- Food and Cooking»
- Culinary Arts & Cooking Techniques
Canning Green Beans
Preserving summer and fall's bounty has always been a family tradition. I remember my Grandmother canning beans and now my Mother and myself canning beans. We never freeze them as they lose their texture, even though I have bought frozen green beans (don't tell my Mother) to use in stir fry or soup.
Supplies you will need:
Lids and Bands (Ball Brand, family choice)
Large stock or canning pot (large enough to hold five jars)
A couple of hours
Here's what you do:
Pick the beans
Snap the beans
Wash and dry the beans
Wash (sterilize) and dry your jars and lid bands
Pack the jars with beans
Add a pinch of salt to each jar
Add enough water to cover the beans
Wipe the mouth of jar with a clean paper towel so the lids will adhere
Add the jar lid (Ball brand) and the band
Screw the band on loosely (not tight, you will see why later)
Place the jars in a large canning pot, the jars should not be touching
Add water to the pot just to midway of the jars
Cook or process on med-high until the water in the pot boils
Turn the burner to medium and process until the water bubbles inside of the jar
Cook or process for another five to seven minutes and turn the heat off
Let the jars sit in the water until cool enough to handle and lids are sealed
If you are lucky enough to have a garden, great! You can pick your own fresh beans. If not, the Farmers Market is the best choice since their produce is usually fresh, picked that day or at worst the day before. Otherwise, really fresh, blemish free beans from the grocery will work.
Once you have your beans, they need to be snapped. This can be done by snapping the stem end and the tale end off of the bean or you can cut them. Which ever is easiest. We always had a bean snapping contest at our house. My Grandmother would say, "Let's see who can snap the most beans the fastest!"
Now that all of your beans are snapped, they are ready to be "picked over" and washed. This is when you remove any parts of the bean that are blemished or trash the whole bean. At this point some folks go ahead and snap the bean into bite size pieces, if desired or leave whole. I guess it depends on how you plan to use them later. Wash then really well with cool water and dry with clean, lint free tea towels.
While your beans are draining/drying you now need to wash and dry your jars. Before dishwashers, my Grandmother always sterilized her jars in the same big pot the beans would process in later. She did this by filling the jars with water and putting them in a water bath, boiled the water and jars for a few minutes. But today, I put them in the dishwasher, alone and run through the quick cycle. Now, if your hands can stand it, you can hand wash in nearly boiling water. This way is really quicker.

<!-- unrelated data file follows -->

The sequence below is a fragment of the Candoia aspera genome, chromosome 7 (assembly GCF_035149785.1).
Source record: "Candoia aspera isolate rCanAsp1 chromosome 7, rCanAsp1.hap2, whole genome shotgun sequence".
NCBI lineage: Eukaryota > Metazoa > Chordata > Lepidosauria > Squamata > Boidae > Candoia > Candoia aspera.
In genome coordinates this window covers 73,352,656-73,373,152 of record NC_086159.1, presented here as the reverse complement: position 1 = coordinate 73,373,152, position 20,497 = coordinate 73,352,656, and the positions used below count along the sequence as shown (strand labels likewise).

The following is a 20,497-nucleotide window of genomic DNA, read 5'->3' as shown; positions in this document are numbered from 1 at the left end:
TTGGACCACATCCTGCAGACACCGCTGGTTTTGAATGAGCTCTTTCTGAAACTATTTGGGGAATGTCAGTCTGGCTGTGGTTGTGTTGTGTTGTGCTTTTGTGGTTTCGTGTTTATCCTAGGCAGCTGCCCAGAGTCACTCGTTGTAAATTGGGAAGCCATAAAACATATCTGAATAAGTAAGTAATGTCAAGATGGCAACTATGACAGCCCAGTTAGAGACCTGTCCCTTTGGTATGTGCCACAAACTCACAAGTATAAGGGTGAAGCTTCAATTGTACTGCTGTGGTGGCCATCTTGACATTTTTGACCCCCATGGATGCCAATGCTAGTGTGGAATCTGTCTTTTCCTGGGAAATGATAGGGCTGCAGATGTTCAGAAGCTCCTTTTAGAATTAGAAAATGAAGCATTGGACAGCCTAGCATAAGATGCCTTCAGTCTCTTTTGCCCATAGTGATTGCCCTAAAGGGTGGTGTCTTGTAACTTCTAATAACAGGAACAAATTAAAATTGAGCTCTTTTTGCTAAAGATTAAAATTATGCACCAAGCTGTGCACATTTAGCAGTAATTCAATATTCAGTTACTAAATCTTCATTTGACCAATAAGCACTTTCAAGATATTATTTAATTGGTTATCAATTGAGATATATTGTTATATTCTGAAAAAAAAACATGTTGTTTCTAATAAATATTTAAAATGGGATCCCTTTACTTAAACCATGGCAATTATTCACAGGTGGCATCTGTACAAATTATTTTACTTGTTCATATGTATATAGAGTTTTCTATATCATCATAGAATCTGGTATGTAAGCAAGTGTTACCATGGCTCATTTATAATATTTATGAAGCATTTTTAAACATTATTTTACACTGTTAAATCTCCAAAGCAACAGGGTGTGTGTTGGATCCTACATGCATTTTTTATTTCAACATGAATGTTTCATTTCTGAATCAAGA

Ok, now you are ready to "pack your jars". Once all is clean and dry, start adding your beans to the jars and really pay attention to how the beans fall into the jars. Strategically placing the beans in jars will give you a large yield when you are ready to cook them later and look nicer in the jar. You know, if you plan to show them off, do it well. Be sure to leave a little "head room" in your jar, maybe a ¼ inch at the top, the beans and water will expand some during the cooking process and once preserved the beans on top will turn a dark color if you do not have them fully covered with water. So, leave a little room. Now that the beans are in the jar, add a pinch of salt, nature's own preservative, and add water enough to cover the beans. Wipe your jar mouth with a clean paper towel or lint free cloth and add the Ball lid (other brands don't seem to consistently seal. Pretty much hit or miss. Go with the Ball brand). This ensures the lid will seal completely. Any debris on the jar mouth can ruin the entire jar of beans. Add the band and screw on lightly allowing the lid to contract and expand during processing. If you screw the lid on too tightly, the jar can explode during the process.
Have your stock or canning pot ready on the stove. Gingerly add the jars to the pot leaving "wiggle" room between each jar. (My pot will only hold five quart size jars or six pint size jars.) Add your water midway of the jars and I always weave a tea towel between the jars so they don't clank together and possibly break. Set your burner to med-high until the water in the pot boils and then reduce to medium. Cook until the water inside of jars bubbles. Process for five to seven minutes longer and turn off the burner.
By now, some of you lids should have made a popping sound, this is good, meaning the jar lid has sealed. Sometimes you have to press lightly on the lid and it will seal. All lids should be sealed by the time the jars are cool enough to handle.
Should you have any jars that do not seal, eat them that day or the very next day. These beans are not preserved, but are still ok to eat in the immediate future.
These preserved beans will keep nearly forever as long as the lids are still sealed, they don't expire. I have a friend whose Mother has beans from 1996; they are as green as the beans I canned yesterday.